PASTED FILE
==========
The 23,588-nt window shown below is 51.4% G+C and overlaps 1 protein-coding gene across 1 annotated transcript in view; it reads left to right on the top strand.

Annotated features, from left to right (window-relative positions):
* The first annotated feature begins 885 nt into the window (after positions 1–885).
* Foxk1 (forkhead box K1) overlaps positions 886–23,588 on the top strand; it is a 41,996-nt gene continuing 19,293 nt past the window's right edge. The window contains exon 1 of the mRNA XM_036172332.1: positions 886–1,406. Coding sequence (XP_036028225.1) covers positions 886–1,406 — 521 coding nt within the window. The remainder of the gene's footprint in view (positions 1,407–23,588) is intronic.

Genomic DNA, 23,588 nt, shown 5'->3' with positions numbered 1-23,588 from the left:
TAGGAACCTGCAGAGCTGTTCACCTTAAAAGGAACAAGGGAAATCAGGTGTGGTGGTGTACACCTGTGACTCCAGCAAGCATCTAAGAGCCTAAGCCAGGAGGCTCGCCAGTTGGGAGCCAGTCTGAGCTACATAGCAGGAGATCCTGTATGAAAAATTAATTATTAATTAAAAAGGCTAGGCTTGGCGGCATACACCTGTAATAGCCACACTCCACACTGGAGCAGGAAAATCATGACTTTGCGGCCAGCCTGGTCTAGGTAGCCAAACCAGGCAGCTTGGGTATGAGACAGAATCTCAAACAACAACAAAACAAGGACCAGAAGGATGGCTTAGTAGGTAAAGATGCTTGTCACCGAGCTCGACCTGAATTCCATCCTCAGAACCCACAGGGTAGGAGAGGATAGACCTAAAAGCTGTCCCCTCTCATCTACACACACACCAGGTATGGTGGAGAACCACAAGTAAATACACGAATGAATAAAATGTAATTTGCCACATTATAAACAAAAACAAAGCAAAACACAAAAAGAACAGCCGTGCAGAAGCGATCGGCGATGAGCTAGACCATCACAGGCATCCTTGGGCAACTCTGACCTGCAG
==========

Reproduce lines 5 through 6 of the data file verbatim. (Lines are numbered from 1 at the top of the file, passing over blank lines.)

Genomic DNA, 23,588 nt, shown 5'->3' with positions numbered 1-23,588 from the left:
TAGGAACCTGCAGAGCTGTTCACCTTAAAAGGAACAAGGGAAATCAGGTGTGGTGGTGTACACCTGTGACTCCAGCAAGCATCTAAGAGCCTAAGCCAGGAGGCTCGCCAGTTGGGAGCCAGTCTGAGCTACATAGCAGGAGATCCTGTATGAAAAATTAATTATTAATTAAAAAGGCTAGGCTTGGCGGCATACACCTGTAATAGCCACACTCCACACTGGAGCAGGAAAATCATGACTTTGCGGCCAGCCTGGTCTAGGTAGCCAAACCAGGCAGCTTGGGTATGAGACAGAATCTCAAACAACAACAAAACAAGGACCAGAAGGATGGCTTAGTAGGTAAAGATGCTTGTCACCGAGCTCGACCTGAATTCCATCCTCAGAACCCACAGGGTAGGAGAGGATAGACCTAAAAGCTGTCCCCTCTCATCTACACACACACCAGGTATGGTGGAGAACCACAAGTAAATACACGAATGAATAAAATGTAATTTGCCACATTATAAACAAAAACAAAGCAAAACACAAAAAGAACAGCCGTGCAGAAGCGATCGGCGATGAGCTAGACCATCACAGGCATCCTTGGGCAACTCTGACCTGCAG